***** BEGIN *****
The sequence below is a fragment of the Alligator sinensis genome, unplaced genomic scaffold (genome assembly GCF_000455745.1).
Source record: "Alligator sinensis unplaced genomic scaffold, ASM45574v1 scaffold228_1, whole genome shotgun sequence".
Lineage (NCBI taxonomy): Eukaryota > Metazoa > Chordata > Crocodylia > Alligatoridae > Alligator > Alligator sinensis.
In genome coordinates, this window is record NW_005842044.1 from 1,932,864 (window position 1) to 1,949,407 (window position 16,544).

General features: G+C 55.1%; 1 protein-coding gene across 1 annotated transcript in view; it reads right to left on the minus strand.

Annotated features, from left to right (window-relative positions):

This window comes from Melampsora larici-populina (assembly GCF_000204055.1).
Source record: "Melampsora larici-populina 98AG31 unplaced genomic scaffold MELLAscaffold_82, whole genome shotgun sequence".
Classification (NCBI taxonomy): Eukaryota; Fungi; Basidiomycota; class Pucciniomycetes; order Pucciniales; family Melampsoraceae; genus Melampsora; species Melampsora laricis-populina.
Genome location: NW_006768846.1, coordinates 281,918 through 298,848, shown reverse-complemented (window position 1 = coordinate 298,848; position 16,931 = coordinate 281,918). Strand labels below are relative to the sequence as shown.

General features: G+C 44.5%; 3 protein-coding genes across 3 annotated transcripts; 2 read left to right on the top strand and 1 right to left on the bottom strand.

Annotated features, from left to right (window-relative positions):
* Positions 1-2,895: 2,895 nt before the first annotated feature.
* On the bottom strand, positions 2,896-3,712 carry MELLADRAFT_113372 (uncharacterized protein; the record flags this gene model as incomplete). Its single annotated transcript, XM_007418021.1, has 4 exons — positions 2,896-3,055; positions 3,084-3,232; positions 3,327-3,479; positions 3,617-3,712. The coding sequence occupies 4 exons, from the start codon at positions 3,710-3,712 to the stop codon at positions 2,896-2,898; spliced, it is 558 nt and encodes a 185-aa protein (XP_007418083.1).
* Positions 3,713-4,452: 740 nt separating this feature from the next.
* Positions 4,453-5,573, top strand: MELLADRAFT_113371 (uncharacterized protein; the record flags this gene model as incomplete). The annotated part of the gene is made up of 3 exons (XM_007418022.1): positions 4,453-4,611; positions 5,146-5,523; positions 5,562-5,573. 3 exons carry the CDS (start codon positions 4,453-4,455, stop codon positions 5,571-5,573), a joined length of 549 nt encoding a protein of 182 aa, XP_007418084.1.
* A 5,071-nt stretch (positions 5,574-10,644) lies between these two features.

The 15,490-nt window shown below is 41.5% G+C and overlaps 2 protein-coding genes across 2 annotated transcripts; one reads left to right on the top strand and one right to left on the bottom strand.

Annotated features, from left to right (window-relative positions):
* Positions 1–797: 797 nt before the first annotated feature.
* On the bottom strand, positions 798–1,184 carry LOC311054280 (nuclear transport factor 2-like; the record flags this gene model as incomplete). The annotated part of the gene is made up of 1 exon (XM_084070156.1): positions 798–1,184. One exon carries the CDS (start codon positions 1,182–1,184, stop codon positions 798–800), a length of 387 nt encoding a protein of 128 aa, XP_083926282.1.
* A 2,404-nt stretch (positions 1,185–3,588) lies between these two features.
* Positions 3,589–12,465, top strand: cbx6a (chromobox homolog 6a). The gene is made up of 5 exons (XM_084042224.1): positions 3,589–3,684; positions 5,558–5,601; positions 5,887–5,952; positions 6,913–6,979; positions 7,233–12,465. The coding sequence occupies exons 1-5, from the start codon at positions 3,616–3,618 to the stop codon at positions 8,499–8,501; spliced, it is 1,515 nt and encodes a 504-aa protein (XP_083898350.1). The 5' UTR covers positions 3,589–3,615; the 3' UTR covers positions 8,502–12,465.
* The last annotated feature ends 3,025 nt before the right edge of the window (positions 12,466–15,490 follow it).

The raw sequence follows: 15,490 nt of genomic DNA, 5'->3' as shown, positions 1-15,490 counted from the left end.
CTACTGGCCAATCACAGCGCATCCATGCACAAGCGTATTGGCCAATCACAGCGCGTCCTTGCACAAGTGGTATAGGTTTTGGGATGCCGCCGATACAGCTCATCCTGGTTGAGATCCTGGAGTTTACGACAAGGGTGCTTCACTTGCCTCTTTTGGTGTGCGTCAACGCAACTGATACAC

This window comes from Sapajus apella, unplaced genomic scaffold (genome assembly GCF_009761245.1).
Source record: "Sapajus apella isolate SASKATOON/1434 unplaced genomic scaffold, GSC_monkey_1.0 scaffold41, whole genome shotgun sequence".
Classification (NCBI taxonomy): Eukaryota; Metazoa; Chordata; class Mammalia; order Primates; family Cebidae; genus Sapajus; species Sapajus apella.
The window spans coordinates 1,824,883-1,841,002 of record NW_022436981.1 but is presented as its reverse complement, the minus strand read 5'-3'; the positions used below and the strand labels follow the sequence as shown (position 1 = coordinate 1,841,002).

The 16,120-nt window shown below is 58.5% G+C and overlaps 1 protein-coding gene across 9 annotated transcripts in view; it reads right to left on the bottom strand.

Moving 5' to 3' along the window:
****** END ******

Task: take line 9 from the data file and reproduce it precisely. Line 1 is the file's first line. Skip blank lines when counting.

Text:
Classification (NCBI taxonomy): Eukaryota; Fungi; Basidiomycota; class Pucciniomycetes; order Pucciniales; family Melampsoraceae; genus Melampsora; species Melampsora laricis-populina.